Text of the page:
The National Association of Broadcasters has told the FCC that it is time to start treating broadcasters, MVPDs and over-the-top video providers as competitors for the same eyeballs, and to let broadcasters innovate their own new offerings through next-gen TV transmissions.
That came in its comments on the FCC's review of the video marketplace for an upcoming report to Congress.
"No one today should retain any doubts that TV broadcasters, MVPDs and OVDs offer competing alternatives to consumers," NAB said.
Broadcasters argue that the decline in MVPD subs can be attributed to a "growing consumer reliance on OTA broadcast TV and increasing use of OTT services."
NAB points out that the growth in distribution outlets has led to an explosion of new content. "with a record 455 scripted original series available to viewers in 2016, an increase of eight percent over 2015, a remarkable 71 percent increase since 2011 and a stunning 137 percent increase from a decade ago," it said.
"Broadcasters, basic and premium cable services and streaming platforms have all increased their original scripted offerings."
Given the rise of net competition and the need to remain on the cutting edge of technology, NAB says the FCC needs to approve the deployment of ATSC 3.0 next gen TV transmissions, which it says can make the marketplace even more competitive.
Given that Netflix and Amazon and DirecTV offer some 4K programming, NAB says broadcasters need to be playing on that same field, which ATSC 3.09 will allow. "Preventing broadcasters from providing 4K programming to the rapidly growing number of consumers who have or will soon purchase 4K-capable sets does not serve the public interest," it told the FCC.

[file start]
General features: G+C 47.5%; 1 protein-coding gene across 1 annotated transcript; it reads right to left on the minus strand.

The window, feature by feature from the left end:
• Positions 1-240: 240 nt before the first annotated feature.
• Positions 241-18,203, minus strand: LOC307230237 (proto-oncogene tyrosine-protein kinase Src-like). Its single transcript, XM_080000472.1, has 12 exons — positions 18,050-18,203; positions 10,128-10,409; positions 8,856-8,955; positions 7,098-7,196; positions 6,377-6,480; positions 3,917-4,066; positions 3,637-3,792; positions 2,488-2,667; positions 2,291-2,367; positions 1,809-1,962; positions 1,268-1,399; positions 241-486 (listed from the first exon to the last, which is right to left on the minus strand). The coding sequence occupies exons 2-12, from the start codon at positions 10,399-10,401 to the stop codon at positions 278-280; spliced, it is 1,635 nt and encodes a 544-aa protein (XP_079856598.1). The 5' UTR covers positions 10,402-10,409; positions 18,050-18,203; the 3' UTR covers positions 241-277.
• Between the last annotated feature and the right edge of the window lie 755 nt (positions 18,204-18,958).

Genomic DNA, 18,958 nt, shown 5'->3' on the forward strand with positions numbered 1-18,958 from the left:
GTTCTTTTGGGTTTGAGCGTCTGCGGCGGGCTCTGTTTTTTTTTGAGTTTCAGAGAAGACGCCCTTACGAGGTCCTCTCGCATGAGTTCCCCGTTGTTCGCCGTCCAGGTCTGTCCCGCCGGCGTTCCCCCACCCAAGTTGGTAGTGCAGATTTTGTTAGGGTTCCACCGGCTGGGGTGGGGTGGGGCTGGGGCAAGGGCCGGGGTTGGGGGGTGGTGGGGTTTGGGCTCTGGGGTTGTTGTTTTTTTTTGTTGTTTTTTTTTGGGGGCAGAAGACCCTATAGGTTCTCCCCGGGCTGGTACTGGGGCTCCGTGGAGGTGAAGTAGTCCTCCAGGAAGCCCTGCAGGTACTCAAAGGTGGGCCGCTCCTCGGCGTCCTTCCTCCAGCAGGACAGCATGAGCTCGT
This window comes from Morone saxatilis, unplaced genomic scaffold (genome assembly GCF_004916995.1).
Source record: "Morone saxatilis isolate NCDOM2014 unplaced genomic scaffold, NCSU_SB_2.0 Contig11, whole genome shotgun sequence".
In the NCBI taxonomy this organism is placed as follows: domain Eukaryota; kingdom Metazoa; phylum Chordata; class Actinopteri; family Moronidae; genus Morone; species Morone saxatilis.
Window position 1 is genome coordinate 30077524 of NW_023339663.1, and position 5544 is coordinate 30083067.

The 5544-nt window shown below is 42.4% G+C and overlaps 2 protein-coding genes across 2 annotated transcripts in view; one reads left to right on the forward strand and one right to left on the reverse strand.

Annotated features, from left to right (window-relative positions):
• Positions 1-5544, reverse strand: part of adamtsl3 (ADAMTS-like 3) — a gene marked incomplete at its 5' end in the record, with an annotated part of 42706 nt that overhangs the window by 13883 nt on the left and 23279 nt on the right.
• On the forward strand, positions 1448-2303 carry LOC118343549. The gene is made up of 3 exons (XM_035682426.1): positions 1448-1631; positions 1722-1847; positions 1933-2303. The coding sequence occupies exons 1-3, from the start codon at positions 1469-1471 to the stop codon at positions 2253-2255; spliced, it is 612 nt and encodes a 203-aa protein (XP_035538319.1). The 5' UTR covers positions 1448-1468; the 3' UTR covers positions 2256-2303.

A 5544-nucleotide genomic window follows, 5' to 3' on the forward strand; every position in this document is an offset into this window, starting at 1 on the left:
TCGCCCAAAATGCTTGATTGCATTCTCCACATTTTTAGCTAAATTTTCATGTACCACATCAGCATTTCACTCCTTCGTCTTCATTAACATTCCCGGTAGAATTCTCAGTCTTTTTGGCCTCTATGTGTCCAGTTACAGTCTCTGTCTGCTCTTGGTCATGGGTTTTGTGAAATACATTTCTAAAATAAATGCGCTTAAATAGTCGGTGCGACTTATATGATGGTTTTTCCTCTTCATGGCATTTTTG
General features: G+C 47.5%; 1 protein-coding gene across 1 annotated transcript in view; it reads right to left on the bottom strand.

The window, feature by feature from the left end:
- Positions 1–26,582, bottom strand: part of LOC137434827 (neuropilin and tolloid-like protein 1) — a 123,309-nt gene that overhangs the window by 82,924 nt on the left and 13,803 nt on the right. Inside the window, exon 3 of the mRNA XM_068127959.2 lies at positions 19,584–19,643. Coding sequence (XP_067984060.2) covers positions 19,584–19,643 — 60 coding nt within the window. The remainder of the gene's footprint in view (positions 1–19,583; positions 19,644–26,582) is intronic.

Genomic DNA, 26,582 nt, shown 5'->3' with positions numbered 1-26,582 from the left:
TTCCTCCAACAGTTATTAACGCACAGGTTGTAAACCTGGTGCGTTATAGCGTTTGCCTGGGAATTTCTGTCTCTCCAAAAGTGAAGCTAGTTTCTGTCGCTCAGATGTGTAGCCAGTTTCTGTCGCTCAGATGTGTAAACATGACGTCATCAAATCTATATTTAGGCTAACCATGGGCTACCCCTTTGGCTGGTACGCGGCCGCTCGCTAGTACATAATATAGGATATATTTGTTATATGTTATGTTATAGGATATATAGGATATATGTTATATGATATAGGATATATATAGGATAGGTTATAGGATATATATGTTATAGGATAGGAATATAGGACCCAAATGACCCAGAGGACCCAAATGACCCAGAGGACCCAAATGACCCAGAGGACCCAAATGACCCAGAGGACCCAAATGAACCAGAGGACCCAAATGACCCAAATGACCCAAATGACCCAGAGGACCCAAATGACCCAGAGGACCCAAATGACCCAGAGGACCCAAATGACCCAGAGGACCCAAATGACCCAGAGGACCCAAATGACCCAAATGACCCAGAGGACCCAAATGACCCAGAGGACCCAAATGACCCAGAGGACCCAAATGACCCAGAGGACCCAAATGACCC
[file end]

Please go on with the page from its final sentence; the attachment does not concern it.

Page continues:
ATSC 3.0 will also allow broadcasters to get a piece of the online action since the standard integrates "seamlessly" with IP, NAB says, and will allow broadcasters to offer their own interactive services, like VOD, to viewers with broadband connections.
"Swift approval of the voluntary deployment of the Next Gen standard, without unduly burdensome regulatory requirements, will help ensure that broadcasters can continue to offer a competitive alternative in the digital marketplace," NAB said.
FCC under chairman Ajit Pai has proposed allowing the voluntary rollout of ATSC 3.0.
The FCC unanimously voted Feb. 23—though Democrat Mignon Clyburn still had some reservations—to propose the rollout, so long as broadcasters continue to broadcast their content in the ATSC standard as well, as ATSC 3.0 is not compatible with current sets. But the proposal also asked a lot of questions about exactly how the commission should authorize the launch of the new standard.
The chairman said he was hoping to have a final order by the end of the year--which is obviously fast approaching--"so that American broadcasters can deliver to our nation's citizens even more of the marvels of the digital age."